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Pandemic Shock Waves Are Striking Numerous Areas of the Economy

Pandemic Shock Waves Are Striking Numerous Areas of the Economy

According to the Asian Development Bank, the COVID-19 pandemic is leading to massive losses in remittances sent home by foreign workers, which could end up totaling some $110 billion by the end of the year, a nearly 20% decline from what was expected before the crisis. Total remittances hit a record $554 billion in 2019.

A June study by the UN had likewise forecast a drop of more than 20% for this year, and estimated that in 2019 there were some 272 million international migrants (up from 150 million in 2000). Nearly two-thirds of those migrants, 164 million people, are “labor migrants,” and 74% of them are of working age (20-64 years). In other words, people unable to find productive work in their own countries. The money sent back home by those 270 million-plus migrants supports an estimated 800 million people, who often need those funds to cover the basics of life: food, water, health care, and education.

The case of the plunge in remittances is just one of a number of shock waves spreading across the planet as a result of the COVID-19 pandemic, each of which is a full-blown crisis in its own right, capable of wreaking major havoc. Another such shock front is what is happening with food supplies and resulting hunger and starvation; the huge jump in suicides, drug overdoses, and other deaths of despair in the U.S.; the danger of “losing an entire generation” from lack of education, that UN Secretary General Antonio Guterres recently warned about; and also the mass evictions of millions of people in the U.S. that will happen over the next few months, unless measures are taken.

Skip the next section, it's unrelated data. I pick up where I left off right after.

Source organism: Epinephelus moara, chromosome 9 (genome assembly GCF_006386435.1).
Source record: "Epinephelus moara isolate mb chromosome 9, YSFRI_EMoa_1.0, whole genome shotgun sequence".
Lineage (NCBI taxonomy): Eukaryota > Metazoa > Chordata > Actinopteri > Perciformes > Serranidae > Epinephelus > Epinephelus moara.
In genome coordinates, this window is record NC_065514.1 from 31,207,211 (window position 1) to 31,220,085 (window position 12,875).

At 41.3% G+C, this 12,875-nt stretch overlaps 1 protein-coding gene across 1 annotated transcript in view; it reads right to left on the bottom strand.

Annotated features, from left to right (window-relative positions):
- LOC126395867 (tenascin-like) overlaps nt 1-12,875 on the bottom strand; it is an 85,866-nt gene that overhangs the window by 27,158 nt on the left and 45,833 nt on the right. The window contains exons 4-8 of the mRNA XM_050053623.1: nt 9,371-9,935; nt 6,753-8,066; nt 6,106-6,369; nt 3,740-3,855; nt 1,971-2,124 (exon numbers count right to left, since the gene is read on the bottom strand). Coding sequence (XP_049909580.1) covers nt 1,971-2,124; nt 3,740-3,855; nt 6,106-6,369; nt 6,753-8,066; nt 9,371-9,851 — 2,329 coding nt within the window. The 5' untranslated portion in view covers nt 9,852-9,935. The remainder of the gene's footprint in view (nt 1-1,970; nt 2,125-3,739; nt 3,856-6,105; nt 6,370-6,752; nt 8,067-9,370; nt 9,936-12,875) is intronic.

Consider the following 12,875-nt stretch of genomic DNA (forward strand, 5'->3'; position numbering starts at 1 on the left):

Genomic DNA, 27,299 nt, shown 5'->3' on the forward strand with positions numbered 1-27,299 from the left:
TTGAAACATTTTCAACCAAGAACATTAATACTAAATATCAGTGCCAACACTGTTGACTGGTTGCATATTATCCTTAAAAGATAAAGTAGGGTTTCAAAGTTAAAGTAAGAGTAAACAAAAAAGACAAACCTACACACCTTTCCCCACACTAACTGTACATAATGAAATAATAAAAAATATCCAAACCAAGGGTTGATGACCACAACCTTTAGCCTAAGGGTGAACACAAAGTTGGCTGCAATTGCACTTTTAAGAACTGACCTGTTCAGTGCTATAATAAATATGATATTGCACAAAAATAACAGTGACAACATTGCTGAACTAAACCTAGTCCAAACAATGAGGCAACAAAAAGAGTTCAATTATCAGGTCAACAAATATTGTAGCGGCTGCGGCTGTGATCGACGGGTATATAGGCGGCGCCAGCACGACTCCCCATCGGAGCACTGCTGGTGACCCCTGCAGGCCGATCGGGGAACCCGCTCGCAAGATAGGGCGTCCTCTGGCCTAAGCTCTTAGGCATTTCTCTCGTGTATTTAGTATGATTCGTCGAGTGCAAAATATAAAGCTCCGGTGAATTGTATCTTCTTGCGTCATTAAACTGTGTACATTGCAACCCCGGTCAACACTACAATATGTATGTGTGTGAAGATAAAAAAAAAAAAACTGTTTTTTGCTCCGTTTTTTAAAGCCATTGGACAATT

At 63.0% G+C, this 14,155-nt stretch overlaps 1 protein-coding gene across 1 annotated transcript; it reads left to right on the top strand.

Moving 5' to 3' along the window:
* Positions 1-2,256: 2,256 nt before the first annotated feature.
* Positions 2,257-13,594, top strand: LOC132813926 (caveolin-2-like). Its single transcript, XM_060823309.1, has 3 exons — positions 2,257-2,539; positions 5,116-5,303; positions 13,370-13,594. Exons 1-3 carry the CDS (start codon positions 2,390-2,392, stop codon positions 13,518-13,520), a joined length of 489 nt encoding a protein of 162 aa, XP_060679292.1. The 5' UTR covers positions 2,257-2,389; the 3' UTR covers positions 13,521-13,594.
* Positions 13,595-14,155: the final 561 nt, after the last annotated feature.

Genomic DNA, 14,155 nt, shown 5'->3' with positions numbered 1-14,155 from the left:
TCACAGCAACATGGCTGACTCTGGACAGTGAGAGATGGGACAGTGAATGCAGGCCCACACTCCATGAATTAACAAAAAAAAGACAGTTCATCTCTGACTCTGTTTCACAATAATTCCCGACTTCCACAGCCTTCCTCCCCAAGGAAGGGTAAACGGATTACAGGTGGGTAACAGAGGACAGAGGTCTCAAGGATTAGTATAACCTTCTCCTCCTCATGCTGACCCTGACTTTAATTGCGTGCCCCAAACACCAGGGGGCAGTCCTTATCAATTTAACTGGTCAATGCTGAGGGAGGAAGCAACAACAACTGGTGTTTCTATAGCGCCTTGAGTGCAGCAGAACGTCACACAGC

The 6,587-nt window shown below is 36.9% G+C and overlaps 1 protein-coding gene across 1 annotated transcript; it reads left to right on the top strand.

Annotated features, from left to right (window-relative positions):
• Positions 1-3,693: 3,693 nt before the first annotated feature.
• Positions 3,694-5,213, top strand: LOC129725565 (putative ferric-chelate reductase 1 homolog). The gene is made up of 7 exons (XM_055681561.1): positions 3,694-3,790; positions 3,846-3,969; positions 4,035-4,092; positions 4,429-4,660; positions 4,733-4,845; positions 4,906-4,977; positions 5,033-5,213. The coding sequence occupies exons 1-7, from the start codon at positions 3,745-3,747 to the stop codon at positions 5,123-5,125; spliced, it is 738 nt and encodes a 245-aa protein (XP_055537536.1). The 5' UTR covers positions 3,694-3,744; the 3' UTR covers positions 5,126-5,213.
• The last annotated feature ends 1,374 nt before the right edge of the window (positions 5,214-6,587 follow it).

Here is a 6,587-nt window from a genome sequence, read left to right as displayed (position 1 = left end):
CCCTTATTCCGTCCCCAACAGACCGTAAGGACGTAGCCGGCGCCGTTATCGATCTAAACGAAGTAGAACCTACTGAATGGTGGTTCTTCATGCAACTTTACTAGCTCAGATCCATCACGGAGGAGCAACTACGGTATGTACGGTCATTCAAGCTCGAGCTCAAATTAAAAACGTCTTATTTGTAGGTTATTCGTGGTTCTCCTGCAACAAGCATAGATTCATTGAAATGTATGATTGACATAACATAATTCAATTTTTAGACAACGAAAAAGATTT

A recent Aspen Institute study observed that 23 million people nationwide are at risk of being evicted, since they are behind in their rent or mortgage payments and federal unemployment benefits for 30 million people have expired, with no replacement in place yet. AP reported that some 30 state moratoria on evictions have expired since May, according to the Eviction Lab at Princeton University. AP added: “And the federal eviction moratorium that protects more than 12 million renters living in federally subsidized apartments or units with federally backed mortgages expired July 25. If it’s not extended, landlords can initiate eviction proceedings in 30 days.”

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